President Lincoln once said, “Things may come to those who wait, but only the things left by those who hustle.” What amazing insight from someone living in an era we would consider as slow-paced compared to the frenetic pace of change in society today.

Regardless of what you consider the pace to be, the difference between success and failure in your business is how you execute your business plan. The ultimate failure is the failure to take action.

Procrastination is the foundation of failure, particularly when it comes to addressing the challenges that face your business. Creating a culture of urgency in your business that rewards decisive actions and encourages responsiveness and daring in addressing issues, whether those issues are the barriers to success, or the day-to-day problems, is a key factor in ensuring sustainability and growth.

It is certainly not the path of least resistance you are taking when you decide to decide. It is hard work to be able to quickly read situations, synthesize information and have the confidence to make a decision that will advance the goals of the business. It is particularly challenging when the situations that affect your business, whether they are global, national, or local, change rapidly and your pro-active response will make the difference between success and failure.

Staying competitive, ahead of the curve, or even surviving requires operating within a culture of urgency that is rooted in bold, informed decision-making.

Thomas Edison said, “The successful person has the habit of doing the things failures don’t like to do.” One of those things is addressing problems in a timely and decisive way.

True, there are some people who are serial incompetents and insist on squeezing their way around a situation that has become the “elephant in the room.” However, a full-grown, seven-ton elephant doesn’t usually make a sudden appearance. It enters the room as a 200-pound problem calf who stays, feeds on avoidance and indecision, and grows. The ability to recognize and address problems quickly and implement workable solutions is a hallmark of greatness.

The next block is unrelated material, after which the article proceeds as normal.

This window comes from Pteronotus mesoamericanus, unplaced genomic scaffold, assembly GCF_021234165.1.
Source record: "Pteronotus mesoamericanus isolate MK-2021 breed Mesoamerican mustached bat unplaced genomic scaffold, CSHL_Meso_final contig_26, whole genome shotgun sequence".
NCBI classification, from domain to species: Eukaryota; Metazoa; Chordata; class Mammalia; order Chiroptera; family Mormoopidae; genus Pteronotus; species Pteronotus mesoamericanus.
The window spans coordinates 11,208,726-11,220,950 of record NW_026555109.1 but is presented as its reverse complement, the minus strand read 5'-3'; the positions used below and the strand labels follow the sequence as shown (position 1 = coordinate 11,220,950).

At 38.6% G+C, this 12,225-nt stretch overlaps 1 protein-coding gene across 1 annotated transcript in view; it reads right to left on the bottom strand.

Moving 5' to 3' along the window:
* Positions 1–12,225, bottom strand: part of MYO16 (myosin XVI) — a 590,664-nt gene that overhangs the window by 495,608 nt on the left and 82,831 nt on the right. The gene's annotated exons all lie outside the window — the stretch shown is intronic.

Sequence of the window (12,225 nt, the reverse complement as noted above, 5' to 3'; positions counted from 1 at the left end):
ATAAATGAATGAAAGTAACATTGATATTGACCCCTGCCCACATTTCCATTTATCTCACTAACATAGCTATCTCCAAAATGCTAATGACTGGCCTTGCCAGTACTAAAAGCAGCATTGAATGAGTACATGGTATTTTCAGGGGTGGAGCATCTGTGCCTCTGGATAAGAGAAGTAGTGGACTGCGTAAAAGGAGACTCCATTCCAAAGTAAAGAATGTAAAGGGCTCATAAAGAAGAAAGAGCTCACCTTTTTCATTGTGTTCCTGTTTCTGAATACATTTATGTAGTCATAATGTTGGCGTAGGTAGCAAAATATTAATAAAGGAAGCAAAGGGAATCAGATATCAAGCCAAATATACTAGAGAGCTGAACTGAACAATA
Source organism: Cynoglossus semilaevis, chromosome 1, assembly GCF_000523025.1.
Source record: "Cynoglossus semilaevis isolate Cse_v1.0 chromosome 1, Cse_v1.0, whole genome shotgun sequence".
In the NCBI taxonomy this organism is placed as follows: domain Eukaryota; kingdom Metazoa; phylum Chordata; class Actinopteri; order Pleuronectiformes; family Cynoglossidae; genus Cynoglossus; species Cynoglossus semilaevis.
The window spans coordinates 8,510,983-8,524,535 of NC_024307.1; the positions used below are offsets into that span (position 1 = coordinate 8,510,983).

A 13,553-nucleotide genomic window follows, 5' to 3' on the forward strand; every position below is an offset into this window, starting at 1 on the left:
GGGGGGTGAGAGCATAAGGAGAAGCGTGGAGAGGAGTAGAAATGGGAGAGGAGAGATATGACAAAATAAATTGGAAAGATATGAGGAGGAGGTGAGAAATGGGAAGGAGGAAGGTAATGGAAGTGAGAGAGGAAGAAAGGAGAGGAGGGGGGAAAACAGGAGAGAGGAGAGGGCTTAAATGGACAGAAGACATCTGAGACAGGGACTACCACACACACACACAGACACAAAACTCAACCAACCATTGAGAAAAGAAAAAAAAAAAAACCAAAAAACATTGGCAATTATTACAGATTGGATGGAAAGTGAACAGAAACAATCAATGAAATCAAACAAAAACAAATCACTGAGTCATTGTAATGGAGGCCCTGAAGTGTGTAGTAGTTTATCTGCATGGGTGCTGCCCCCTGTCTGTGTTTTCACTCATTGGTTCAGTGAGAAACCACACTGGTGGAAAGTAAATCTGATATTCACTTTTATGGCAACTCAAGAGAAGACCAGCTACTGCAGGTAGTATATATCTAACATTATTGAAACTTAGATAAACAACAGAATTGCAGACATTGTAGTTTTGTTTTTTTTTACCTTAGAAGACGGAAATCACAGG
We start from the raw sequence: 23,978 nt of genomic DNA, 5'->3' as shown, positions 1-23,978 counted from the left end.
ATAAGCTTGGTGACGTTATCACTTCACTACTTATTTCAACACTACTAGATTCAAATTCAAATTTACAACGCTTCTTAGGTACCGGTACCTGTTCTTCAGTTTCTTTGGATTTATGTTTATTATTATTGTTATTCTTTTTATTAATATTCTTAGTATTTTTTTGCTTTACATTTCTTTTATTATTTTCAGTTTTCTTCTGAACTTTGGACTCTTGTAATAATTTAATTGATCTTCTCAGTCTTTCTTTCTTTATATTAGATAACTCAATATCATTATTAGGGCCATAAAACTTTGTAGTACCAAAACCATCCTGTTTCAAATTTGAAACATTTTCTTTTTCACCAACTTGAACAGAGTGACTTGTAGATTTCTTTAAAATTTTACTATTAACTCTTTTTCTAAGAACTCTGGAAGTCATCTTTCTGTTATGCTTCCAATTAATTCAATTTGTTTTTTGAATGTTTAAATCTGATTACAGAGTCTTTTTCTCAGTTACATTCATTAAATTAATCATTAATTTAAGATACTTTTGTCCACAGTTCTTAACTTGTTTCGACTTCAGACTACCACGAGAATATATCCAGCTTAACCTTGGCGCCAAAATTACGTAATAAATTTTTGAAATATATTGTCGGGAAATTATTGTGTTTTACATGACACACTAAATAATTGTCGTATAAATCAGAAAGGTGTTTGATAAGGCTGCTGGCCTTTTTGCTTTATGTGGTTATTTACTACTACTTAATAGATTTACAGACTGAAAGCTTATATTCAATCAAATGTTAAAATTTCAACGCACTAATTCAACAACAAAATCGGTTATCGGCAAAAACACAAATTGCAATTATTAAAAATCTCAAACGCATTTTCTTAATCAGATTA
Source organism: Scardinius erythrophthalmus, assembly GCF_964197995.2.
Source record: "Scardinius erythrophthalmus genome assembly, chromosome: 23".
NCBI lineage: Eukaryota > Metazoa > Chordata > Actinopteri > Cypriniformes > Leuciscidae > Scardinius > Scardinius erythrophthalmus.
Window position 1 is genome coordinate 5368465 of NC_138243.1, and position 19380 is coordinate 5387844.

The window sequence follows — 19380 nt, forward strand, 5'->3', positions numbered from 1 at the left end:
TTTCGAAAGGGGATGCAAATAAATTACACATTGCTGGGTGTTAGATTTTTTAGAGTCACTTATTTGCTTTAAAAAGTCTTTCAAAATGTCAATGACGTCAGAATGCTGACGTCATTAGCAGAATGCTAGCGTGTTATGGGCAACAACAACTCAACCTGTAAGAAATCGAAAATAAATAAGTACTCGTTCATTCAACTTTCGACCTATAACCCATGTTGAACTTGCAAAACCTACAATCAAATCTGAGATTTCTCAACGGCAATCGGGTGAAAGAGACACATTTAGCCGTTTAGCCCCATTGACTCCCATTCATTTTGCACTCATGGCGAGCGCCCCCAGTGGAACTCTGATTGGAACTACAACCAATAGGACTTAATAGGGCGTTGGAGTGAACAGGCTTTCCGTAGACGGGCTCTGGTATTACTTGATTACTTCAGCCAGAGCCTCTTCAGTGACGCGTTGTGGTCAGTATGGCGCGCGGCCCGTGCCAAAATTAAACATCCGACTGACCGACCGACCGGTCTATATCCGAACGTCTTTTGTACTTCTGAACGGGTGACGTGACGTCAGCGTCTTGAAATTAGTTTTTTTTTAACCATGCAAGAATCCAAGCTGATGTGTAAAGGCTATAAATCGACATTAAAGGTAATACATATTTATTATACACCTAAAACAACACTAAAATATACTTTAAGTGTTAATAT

In some businesses, the culture of “This is the way we’ve always done it” is the elephant itself. Just saying that things are going to change without any meaningful change taking place is at the root of unrealized achievement.

This is particularly true in established companies where success is connected more to the way things were than to the way the world operates now. By the time they realize their customers are passing them by, it is often too late to make the significant changes needed.

The real challenge in making a sense of urgency a part of your business culture is becoming comfortable living in the wisdom of uncertainty, and being able to monitor decisions and adjust quickly adjust to what is not working. Speed is a competitive advantage today and the ability to keep things moving promotes success.

Dr. Mary C. McDonald, a National Education Consultant, can be reached at 901-574-2956 or mcd-partners.com.

How to Make Good Hiring Decisions

BY DOTTY GIUSTI, SUMMERFIELD ASSOCIATES

There are a lot of clever people out there working out the “perfect” recruitment process, putting potential employees through psychometric testing, a series of eliminating interviews, a neediness for a CV akin to running for presidency and more detailed than Webster ‘s. In reality, much of this can be dispensed with by trusting your own judgment and reactions. Oh, and just check they really do have the qualifications they say they have! Here are some thoughts on the process of a good hire for a small business.

Don’t make the process more complicated than it needs to be. This is especially important when you’re running your own small business. There isn’t time for umpteen dozen interviews to make sure he is the one or she is perfection. Too many interviews can actually intensify unnatural behaviors and end up giving you Artificial results anyway. Keep it simple!

Trust your judgment. Hire according to personality first, skills second. Unless you’re building rocket ships, many, many skills can be taught. However, personality cannot be reshaped no matter how many training courses you send this employee to. Even where skills are of the essence, you need to look for the personality fit as a key indicator of success. Only government and very large corporations can afford to carry people who know their stuff inside out but don’t care to communicate with anyone else on the planet.

Don’t hire against your better judgment. Once you get a feeling about a person, don’ t talk yourself out of it by admiring their  CV, their skills, their  phenomenal sales track record and ignore the aggressive stare, the quivering lip, or the avoidance of eye contact. Body language and personality have told you something; listen to it.

Ask your own team for their thoughts. If you can’t make up your mind, ask your fellow interviewers for feedback (which you should be doing as a matter of course). Walk the potential employee through your business and introduce him or her to existing employees. Ask these employees afterward how they felt when they met this person and use their responses to help weigh yours.